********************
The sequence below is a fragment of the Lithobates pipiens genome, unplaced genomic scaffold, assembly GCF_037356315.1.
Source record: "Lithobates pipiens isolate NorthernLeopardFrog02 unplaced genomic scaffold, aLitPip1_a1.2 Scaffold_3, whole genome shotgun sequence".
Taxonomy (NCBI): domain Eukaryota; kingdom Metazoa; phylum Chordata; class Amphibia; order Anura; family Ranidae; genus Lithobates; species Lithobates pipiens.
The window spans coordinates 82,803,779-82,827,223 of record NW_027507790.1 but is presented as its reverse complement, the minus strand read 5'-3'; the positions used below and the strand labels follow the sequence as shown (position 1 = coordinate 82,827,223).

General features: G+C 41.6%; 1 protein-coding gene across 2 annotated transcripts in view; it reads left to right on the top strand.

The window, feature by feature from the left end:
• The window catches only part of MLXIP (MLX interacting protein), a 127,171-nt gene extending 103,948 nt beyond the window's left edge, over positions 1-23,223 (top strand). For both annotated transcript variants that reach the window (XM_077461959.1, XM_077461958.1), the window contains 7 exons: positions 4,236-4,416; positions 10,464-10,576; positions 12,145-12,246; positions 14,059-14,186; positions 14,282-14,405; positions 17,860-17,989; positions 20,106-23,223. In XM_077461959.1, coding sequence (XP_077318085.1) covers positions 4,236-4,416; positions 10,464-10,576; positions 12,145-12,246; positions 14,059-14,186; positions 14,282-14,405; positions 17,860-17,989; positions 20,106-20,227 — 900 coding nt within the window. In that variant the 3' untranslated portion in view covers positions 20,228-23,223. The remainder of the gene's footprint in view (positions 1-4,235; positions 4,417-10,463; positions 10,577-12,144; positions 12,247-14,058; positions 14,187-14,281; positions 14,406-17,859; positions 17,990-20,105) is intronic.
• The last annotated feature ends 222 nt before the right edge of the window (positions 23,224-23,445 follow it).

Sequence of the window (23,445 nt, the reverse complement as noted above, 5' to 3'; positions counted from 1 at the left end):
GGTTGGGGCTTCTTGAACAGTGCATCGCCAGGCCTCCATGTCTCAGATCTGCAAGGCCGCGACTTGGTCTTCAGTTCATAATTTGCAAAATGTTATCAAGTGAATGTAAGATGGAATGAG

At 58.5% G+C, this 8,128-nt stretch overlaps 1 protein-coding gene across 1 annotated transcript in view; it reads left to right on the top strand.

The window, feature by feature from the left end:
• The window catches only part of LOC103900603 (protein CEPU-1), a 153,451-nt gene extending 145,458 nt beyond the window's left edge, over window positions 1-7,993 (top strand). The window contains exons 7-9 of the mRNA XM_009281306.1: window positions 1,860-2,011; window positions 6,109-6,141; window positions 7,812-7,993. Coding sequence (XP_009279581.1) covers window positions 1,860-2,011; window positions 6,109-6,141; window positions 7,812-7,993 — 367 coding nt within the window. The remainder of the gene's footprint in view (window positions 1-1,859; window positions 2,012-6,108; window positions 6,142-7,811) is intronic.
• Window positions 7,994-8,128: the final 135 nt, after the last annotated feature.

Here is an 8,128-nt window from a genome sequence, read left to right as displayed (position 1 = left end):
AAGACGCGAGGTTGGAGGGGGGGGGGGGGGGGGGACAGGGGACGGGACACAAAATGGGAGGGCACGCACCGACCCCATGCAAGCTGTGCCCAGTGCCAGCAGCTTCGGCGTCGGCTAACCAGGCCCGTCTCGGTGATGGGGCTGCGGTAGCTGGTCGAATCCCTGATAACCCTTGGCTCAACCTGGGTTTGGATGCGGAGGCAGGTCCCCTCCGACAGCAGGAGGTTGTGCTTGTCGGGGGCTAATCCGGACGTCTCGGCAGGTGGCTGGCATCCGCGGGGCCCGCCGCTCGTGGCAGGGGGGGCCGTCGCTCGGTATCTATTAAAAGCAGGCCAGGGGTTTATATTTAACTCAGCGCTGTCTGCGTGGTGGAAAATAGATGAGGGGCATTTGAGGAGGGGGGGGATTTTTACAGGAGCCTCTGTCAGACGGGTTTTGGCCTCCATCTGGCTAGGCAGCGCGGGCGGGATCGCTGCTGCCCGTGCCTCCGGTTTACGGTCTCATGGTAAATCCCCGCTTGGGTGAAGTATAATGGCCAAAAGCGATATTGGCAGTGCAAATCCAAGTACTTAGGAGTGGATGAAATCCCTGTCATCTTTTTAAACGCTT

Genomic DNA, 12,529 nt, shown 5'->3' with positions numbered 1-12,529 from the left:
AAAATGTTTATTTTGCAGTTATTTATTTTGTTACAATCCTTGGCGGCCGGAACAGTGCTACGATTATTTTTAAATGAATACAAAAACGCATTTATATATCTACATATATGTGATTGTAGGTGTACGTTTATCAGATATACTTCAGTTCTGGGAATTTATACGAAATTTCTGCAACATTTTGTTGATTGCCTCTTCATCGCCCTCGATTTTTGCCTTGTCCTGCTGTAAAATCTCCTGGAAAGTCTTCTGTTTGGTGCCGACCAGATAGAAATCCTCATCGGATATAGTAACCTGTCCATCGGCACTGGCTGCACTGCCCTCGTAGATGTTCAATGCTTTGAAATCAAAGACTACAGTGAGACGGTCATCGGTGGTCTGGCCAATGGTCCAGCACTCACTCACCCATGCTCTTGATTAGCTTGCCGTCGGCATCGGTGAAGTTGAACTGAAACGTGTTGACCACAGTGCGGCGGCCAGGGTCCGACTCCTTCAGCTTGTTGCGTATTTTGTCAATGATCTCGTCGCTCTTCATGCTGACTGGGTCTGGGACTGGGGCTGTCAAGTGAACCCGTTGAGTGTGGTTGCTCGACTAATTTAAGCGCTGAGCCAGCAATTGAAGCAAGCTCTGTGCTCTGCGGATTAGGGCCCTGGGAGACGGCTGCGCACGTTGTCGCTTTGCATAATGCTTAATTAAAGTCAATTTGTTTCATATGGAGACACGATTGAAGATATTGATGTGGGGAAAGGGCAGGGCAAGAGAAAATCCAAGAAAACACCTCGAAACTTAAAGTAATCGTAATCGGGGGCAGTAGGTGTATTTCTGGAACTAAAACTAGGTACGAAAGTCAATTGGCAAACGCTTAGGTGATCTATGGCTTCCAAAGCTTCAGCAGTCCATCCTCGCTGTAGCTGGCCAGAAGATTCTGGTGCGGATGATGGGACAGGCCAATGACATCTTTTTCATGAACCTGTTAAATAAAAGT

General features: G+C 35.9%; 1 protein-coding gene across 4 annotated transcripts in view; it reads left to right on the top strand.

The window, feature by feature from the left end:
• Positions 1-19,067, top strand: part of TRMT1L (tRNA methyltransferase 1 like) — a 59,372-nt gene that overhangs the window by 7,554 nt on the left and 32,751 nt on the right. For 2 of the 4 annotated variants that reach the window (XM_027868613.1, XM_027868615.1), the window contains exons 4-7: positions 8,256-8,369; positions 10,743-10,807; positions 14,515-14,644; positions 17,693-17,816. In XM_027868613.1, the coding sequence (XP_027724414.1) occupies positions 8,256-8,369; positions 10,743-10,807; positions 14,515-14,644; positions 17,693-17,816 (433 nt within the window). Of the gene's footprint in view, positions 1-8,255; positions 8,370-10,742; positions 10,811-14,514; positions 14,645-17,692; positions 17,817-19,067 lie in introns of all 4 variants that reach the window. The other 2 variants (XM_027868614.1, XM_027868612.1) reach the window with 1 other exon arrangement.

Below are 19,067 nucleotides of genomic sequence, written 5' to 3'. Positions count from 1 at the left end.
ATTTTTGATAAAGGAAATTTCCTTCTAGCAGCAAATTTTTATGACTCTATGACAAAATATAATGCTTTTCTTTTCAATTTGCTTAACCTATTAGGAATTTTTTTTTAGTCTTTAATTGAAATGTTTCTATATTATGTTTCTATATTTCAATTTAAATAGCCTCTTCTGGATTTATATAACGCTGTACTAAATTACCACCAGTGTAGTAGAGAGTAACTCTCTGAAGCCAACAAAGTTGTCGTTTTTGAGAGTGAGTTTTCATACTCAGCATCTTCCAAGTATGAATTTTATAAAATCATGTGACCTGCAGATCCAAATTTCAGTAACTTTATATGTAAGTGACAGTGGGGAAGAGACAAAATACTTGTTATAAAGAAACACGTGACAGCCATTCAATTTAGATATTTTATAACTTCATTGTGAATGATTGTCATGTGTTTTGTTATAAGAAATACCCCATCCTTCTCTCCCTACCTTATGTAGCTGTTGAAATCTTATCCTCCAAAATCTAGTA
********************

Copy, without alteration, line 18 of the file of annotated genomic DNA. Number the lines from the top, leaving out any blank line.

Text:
AAAATGTTTATTTTGCAGTTATTTATTTTGTTACAATCCTTGGCGGCCGGAACAGTGCTACGATTATTTTTAAATGAATACAAAAACGCATTTATATATCTACATATATGTGATTGTAGGTGTACGTTTATCAGATATACTTCAGTTCTGGGAATTTATACGAAATTTCTGCAACATTTTGTTGATTGCCTCTTCATCGCCCTCGATTTTTGCCTTGTCCTGCTGTAAAATCTCCTGGAAAGTCTTCTGTTTGGTGCCGACCAGATAGAAATCCTCATCGGATATAGTAACCTGTCCATCGGCACTGGCTGCACTGCCCTCGTAGATGTTCAATGCTTTGAAATCAAAGACTACAGTGAGACGGTCATCGGTGGTCTGGCCAATGGTCCAGCACTCACTCACCCATGCTCTTGATTAGCTTGCCGTCGGCATCGGTGAAGTTGAACTGAAACGTGTTGACCACAGTGCGGCGGCCAGGGTCCGACTCCTTCAGCTTGTTGCGTATTTTGTCAATGATCTCGTCGCTCTTCATGCTGACTGGGTCTGGGACTGGGGCTGTCAAGTGAACCCGTTGAGTGTGGTTGCTCGACTAATTTAAGCGCTGAGCCAGCAATTGAAGCAAGCTCTGTGCTCTGCGGATTAGGGCCCTGGGAGACGGCTGCGCACGTTGTCGCTTTGCATAATGCTTAATTAAAGTCAATTTGTTTCATATGGAGACACGATTGAAGATATTGATGTGGGGAAAGGGCAGGGCAAGAGAAAATCCAAGAAAACACCTCGAAACTTAAAGTAATCGTAATCGGGGGCAGTAGGTGTATTTCTGGAACTAAAACTAGGTACGAAAGTCAATTGGCAAACGCTTAGGTGATCTATGGCTTCCAAAGCTTCAGCAGTCCATCCTCGCTGTAGCTGGCCAGAAGATTCTGGTGCGGATGATGGGACAGGCCAATGACATCTTTTTCATGAACCTGTTAAATAAAAGT